We Are Church Statement on Rethinking Priesthood

Press Release

30 June 2022
The feast day of “Peter and Paul”, 29 June, is traditionally the day when men, committed to life-long celibacy are ordained in the Catholic Church. But again this year many cathedrals will remain empty because there are no such candidates. Many Catholics have been calling for decades for the Church to welcome women and married people into the Ministerial Priesthood. Candidates are available.
The church reform movement “We are Church”, however, is now treading new ground: Many Christian congregations have long been developing new ways in pastoral care and liturgy and are coping wonderfully with a new understanding of themselves as a priestly people without ordained clergy. Pastoral care is obviously more alive and more capable of change than canon law; practice is overtaking theory.
The crisis of the Church is in many ways a crisis in the understanding of priesthood. In particular, the Catholic understanding of presbyterial ordination is in urgent need of revision: The idea that ordination would bring about a transformation of being in the candidate and make him a “representative of Christ”, even an “other Christ”, who as such is above all non-ordained persons, must be abandoned, as must the discriminatory focus on celibate men.
Instead, it must be recognised that Jesus did not ordain anyone at all and that the installation of priests (sacerdotes) in the Catholic Church was an invention of the 3rd century, as theological and church-historical research clearly proves today. In an effort to shape and live the Church as Jesus wished the community of his followers to be, ordination in the Catholic Church must therefore be completely rethought.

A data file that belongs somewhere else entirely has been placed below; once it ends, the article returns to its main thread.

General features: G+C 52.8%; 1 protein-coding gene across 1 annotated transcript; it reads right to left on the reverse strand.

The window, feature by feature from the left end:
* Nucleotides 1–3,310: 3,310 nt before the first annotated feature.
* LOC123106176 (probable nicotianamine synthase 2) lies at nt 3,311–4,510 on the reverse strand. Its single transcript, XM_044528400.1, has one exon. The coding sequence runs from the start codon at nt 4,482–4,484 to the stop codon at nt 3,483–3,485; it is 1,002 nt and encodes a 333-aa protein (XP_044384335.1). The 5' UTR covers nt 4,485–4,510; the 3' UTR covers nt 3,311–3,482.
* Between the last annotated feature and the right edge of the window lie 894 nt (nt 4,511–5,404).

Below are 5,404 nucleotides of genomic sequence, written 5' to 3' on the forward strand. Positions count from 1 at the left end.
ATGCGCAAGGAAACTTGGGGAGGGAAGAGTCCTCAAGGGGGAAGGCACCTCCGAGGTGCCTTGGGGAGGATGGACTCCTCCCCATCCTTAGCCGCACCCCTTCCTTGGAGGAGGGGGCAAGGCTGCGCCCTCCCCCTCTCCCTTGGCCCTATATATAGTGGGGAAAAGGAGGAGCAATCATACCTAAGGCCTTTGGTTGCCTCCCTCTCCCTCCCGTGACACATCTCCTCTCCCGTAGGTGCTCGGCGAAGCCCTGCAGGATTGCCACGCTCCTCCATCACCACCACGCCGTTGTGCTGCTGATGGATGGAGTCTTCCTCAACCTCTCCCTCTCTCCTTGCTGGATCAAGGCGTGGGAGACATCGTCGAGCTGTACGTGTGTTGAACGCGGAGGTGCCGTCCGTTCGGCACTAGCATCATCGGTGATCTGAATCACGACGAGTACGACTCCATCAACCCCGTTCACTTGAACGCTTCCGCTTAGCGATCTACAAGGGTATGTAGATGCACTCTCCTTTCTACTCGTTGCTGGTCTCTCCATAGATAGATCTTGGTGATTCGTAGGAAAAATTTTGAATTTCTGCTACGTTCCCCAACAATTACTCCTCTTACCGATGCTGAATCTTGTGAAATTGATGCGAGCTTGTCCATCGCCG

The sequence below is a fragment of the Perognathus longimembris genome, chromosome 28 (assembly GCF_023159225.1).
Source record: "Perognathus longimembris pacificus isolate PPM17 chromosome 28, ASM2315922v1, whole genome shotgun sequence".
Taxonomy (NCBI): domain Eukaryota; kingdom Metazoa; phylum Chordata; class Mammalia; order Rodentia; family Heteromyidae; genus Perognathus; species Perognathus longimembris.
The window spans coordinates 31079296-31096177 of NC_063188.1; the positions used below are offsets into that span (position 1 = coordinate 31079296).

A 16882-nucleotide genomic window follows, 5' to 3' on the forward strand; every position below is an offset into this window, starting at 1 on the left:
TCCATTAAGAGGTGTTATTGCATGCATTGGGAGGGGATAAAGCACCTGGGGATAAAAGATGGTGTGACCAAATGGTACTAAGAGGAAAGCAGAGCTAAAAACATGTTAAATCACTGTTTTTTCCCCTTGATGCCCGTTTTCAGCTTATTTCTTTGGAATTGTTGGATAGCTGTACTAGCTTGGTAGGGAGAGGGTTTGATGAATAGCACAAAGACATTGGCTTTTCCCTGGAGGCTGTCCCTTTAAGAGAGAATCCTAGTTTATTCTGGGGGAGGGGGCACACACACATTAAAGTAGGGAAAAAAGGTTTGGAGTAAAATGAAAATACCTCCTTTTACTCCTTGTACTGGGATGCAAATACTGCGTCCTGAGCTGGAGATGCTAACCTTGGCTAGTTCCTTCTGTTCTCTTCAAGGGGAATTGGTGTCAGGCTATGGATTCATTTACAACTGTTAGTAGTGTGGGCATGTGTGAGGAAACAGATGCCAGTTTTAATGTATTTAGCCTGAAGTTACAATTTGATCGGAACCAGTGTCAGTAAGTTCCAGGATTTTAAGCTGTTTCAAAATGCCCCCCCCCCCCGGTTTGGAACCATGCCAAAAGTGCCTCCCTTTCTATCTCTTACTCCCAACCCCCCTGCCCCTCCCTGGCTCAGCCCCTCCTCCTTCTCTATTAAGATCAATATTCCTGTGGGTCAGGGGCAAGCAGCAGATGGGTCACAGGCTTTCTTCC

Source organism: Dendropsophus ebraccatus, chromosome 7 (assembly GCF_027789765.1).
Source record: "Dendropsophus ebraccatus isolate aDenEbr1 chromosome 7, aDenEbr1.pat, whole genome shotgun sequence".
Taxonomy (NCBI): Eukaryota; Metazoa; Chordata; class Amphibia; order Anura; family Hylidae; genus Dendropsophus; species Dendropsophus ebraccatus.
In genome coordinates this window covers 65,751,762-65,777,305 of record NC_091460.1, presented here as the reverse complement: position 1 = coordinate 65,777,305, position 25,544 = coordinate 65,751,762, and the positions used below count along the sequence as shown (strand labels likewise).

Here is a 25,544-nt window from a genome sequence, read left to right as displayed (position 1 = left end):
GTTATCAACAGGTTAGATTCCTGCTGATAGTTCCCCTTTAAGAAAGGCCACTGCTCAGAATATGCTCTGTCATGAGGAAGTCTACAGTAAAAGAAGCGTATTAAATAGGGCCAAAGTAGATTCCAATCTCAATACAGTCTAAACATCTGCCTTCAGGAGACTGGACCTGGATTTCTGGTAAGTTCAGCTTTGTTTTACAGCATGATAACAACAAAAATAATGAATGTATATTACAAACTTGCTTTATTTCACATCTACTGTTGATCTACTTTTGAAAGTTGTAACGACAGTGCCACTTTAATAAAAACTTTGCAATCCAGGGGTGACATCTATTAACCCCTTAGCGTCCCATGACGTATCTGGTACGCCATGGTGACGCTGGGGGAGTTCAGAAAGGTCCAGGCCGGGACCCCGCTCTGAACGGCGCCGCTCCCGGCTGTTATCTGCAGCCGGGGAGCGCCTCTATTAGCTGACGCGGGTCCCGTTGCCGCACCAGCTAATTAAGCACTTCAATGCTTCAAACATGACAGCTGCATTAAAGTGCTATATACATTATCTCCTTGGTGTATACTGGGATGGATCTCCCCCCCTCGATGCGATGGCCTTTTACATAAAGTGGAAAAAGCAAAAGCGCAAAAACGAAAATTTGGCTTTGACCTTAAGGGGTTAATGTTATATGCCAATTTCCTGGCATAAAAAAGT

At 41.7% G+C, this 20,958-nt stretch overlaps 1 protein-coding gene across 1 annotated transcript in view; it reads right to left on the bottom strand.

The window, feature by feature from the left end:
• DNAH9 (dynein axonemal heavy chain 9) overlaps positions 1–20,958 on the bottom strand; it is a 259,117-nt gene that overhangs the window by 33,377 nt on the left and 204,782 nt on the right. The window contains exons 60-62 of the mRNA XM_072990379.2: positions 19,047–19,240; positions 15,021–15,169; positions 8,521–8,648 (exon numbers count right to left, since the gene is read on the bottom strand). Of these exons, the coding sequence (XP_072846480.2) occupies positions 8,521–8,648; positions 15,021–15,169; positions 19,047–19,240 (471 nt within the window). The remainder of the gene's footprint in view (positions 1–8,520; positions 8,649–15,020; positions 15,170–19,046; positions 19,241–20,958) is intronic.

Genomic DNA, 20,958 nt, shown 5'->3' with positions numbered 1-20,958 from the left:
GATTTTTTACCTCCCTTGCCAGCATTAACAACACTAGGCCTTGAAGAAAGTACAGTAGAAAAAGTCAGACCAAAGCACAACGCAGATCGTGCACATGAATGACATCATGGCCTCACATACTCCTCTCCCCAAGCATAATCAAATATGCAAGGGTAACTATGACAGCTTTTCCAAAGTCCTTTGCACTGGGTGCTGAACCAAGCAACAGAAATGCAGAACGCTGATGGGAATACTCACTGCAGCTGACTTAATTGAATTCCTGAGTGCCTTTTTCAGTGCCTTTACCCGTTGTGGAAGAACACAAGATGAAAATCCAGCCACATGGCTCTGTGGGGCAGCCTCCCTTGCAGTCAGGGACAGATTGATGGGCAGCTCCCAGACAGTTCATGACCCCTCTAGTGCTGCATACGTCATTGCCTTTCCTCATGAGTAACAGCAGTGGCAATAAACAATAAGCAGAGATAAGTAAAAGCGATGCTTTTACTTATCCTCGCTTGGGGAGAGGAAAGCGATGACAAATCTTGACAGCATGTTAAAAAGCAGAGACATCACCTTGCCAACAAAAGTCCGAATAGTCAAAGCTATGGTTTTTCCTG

“We are Church” therefore advocates a recognition of the consecration of all the people of God  at Baptism and the introduction of the sacramental commissioning of chosen women and men into ministry and pastoral care.

Similar Posts


  1. Joe O'Leary says:

    We Are Church Statement on Rethinking Priesthood

    How can we talk about synodality when we have never given the laity a say in the organization of the liturgy? Have we ever asked our congregations what they want or encouraged them to articulate their deep spiritual needs?

    When ‘young people find the Mass boring’ became a common complaint, the clerical response was ‘Well, we don’t want them to be entertained.’

    But if we listened to them, we might have found that they were thirsty not for shallow entertainment, as we scornfully imagined, but for a meaningful and nourishing religious experience.

    For many young people now only the Tridentine Mass offers a space for contemplation.

    Before Vatican II the Mass was not the only fare offered in church. The evening devotions (Men’s Confraternity, Women’s Confraternity, May Devotions, Benediction, Eucharistic Adoration, the annual Missions) allowed people to enact their faith in a wide varieties of ways.